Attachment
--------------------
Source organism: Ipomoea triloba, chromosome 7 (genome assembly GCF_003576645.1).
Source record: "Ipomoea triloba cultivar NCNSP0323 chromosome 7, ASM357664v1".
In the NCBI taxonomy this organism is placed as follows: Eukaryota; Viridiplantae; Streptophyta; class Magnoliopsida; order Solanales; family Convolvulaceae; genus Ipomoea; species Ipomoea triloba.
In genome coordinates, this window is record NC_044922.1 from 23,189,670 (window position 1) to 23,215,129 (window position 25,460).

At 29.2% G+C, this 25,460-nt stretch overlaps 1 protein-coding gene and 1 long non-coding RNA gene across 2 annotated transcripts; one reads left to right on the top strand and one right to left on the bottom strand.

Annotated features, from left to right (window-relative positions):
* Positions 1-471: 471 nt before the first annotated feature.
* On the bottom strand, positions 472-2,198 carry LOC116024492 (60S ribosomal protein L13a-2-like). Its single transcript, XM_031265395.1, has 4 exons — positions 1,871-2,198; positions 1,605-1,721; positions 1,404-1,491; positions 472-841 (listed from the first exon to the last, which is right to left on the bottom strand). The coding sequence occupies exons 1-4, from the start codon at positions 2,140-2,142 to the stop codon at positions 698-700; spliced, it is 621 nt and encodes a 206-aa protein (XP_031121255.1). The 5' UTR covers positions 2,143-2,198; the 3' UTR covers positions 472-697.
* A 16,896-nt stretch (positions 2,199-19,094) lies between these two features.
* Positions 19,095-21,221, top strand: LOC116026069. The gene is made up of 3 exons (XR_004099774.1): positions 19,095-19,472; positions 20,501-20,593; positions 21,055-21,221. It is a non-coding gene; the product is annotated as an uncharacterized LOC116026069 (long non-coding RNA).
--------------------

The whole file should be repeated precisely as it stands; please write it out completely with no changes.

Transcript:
Source organism: Ipomoea triloba, chromosome 7 (genome assembly GCF_003576645.1).
Source record: "Ipomoea triloba cultivar NCNSP0323 chromosome 7, ASM357664v1".
In the NCBI taxonomy this organism is placed as follows: Eukaryota; Viridiplantae; Streptophyta; class Magnoliopsida; order Solanales; family Convolvulaceae; genus Ipomoea; species Ipomoea triloba.
In genome coordinates, this window is record NC_044922.1 from 23,189,670 (window position 1) to 23,215,129 (window position 25,460).

At 29.2% G+C, this 25,460-nt stretch overlaps 1 protein-coding gene and 1 long non-coding RNA gene across 2 annotated transcripts; one reads left to right on the top strand and one right to left on the bottom strand.

Annotated features, from left to right (window-relative positions):
* Positions 1-471: 471 nt before the first annotated feature.
* On the bottom strand, positions 472-2,198 carry LOC116024492 (60S ribosomal protein L13a-2-like). Its single transcript, XM_031265395.1, has 4 exons — positions 1,871-2,198; positions 1,605-1,721; positions 1,404-1,491; positions 472-841 (listed from the first exon to the last, which is right to left on the bottom strand). The coding sequence occupies exons 1-4, from the start codon at positions 2,140-2,142 to the stop codon at positions 698-700; spliced, it is 621 nt and encodes a 206-aa protein (XP_031121255.1). The 5' UTR covers positions 2,143-2,198; the 3' UTR covers positions 472-697.
* A 16,896-nt stretch (positions 2,199-19,094) lies between these two features.
* Positions 19,095-21,221, top strand: LOC116026069. The gene is made up of 3 exons (XR_004099774.1): positions 19,095-19,472; positions 20,501-20,593; positions 21,055-21,221. It is a non-coding gene; the product is annotated as an uncharacterized LOC116026069 (long non-coding RNA).